Indian retailers and realty firms are increasingly resorting to the idea of revenue sharing to tide over the crippling effect of COVID-19. In fact, a large number of modern retailers and restaurant chains have requested the mall owners and landlords to shift to revenue-sharing model for the next few months.
Along with other industries, the outbreak of novel Coronavirus and the resultant lockdown have impacted Indian retail real estate as well. The impact has been such that it had prompted the States to shut down the malls even before the announcement of nationwide lockdown on March 25, 2020. While consumers have been forced to defer their discretionary spending, the revenue and profitability of the Indian retail industry have taken a massive hit in the short-term. High fixed costs, skyrocketing rentals, and salaries have collectively led to a crisis-like situation for the retailers.
Moreover, with the uncertainty around employment prospects, consumer sentiments are likely to remain muted up to several weeks post the end of the lockdown. ICRA, in its recent report, has specified that the discretionary expenditures are likely to remain meek even after the malls become operational. The consumers, as a means of caution, are expected to stay away from the crowded places in the near term. As predicted by the Retailers Association of India (RAI), it would take near about 9-12 months for the industry to recover from the impact of the COVID-19 pandemic.
In such a scenario where retailers are grappling with mandated shutdowns except the ones dealing in essentials, commercial tenants have requested the landlords to enter into a partnership to make the retail industry survive. The retailers have appealed the mall owners to shift to revenue-sharing model for the next nine months. In addition to this, they have also demanded from the Central Government a one-year moratorium on loans, concession on electricity tariffs, and waiver of property tax from their respective State governments.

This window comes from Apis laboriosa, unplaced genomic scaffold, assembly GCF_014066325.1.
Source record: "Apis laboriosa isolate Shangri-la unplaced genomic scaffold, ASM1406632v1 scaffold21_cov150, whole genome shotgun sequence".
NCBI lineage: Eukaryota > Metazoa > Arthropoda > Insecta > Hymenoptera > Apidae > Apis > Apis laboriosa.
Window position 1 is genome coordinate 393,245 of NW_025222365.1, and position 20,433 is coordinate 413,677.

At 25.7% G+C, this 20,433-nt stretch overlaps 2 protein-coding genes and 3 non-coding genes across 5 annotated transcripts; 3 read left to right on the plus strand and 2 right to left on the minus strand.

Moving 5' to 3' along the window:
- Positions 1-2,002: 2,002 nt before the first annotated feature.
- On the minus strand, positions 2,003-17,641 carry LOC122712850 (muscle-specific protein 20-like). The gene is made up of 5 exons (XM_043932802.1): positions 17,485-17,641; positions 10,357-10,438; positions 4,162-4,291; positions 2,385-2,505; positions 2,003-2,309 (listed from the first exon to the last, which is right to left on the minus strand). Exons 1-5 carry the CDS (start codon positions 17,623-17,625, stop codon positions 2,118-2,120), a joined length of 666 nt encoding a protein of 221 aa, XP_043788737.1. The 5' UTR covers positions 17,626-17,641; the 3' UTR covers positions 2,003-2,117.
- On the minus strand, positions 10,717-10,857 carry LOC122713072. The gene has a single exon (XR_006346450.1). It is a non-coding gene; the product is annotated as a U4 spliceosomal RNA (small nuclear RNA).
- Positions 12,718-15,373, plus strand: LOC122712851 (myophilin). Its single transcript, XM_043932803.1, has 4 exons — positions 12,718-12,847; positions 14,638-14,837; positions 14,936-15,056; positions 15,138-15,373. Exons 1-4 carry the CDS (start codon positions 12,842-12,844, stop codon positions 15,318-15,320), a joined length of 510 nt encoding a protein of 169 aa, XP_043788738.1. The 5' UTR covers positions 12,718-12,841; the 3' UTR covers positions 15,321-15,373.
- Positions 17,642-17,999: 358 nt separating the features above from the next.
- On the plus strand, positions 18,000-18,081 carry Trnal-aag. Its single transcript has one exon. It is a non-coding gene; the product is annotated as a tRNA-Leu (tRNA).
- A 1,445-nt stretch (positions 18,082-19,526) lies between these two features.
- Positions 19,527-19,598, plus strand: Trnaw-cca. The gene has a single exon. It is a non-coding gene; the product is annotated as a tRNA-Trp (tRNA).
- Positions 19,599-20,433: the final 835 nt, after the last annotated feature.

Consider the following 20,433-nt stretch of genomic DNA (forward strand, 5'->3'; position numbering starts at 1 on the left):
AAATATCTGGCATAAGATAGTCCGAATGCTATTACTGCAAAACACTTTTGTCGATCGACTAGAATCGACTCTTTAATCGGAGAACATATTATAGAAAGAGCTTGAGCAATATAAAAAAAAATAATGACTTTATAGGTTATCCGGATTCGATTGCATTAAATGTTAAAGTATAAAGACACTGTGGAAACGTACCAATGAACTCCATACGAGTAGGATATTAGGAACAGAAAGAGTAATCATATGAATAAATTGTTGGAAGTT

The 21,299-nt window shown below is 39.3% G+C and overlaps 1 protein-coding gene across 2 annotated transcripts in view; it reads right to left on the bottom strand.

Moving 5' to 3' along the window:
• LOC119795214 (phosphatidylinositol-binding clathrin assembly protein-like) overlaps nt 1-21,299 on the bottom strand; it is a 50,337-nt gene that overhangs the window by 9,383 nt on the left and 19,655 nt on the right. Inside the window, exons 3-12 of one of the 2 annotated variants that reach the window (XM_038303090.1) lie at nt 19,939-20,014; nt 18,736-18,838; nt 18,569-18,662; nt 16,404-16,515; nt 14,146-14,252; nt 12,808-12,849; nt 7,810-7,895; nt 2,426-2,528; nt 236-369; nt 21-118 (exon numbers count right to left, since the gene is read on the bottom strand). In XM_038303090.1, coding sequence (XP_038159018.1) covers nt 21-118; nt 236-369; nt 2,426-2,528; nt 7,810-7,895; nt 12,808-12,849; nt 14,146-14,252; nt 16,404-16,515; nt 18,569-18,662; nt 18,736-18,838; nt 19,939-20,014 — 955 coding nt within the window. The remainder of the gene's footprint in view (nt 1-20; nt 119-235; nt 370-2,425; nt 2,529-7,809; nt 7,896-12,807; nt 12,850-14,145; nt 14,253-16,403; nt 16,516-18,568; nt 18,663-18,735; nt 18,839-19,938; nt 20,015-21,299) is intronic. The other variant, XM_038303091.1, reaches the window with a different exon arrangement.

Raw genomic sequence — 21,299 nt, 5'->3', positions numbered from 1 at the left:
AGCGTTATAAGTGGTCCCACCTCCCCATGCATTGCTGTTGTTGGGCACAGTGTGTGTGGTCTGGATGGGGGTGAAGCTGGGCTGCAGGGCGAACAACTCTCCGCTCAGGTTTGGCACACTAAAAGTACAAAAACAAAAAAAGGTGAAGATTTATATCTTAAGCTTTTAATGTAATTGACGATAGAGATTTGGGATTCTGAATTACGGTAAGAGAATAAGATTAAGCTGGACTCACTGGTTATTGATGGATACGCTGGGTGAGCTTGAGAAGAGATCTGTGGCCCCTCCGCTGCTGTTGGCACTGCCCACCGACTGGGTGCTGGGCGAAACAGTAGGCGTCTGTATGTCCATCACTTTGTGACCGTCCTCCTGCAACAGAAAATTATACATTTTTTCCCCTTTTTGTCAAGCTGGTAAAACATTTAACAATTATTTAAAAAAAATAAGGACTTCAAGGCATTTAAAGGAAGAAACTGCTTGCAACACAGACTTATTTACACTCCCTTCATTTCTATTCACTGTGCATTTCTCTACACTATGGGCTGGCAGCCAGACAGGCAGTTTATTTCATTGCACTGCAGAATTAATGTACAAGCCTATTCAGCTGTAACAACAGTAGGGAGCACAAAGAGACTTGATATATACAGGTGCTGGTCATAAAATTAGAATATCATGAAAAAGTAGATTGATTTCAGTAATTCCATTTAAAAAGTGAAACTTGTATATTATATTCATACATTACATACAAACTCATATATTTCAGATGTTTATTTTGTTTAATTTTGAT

What is a revenue-sharing model?
While the majority of the retailers have scaled down their expansion plans due to uncertain economic conditions, scepticism around the revival of business looms large. Besides, high rentals have made properties unviable for the tenants. Amid the gloomy conditions, retailers and real estate players have no other option but to resort to revenue sharing.
A revenue-sharing model is an arrangement, wherein, the retailers agree to share with the developers, a percentage of their sale proceeds from a particular outlet in return for a fixed rent. By sharing revenues, the developer becomes a partner in the prosperity of the retailer. In short, the entire concept revolves around mutual co-existence of the parties, and therefore, the model requires trust and understanding between mall developers and the retailers. It is especially useful for maintaining outlets where the level of profit and footfall is below average.
Speaking about the model and the need to adopt it, Milan Thakkar, CEO, Walplast, avers, “The revenue-sharing model is an innovative model and a win-win situation for the retailers, as well as, for the developers. It helps reduce the rental pressure on the retailers and simultaneously provides a thrust to the developers to make an additional effort towards increasing the footfall and the conversion ratio. As far as the developers are concerned, they are able to fill the empty spaces and garner increased footfall. The concept provides long-term value to retailers. The best part about the model is that both the retailer and the developer can contribute towards the gain. At the same time, it helps shield the retailer from higher costs if the sales are lesser than expected.”
While revenue sharing is considered to be an ideal way to mitigate the loss faced by the retailers at large, the concept can be administratively burdensome in comparison to the traditional wholesale price-only contract. If profits are increasing to a bare minimum, it may not be worth the extra administrative efforts. However, given the present fluid situation, the model might help the retailers in keeping their heads above the water.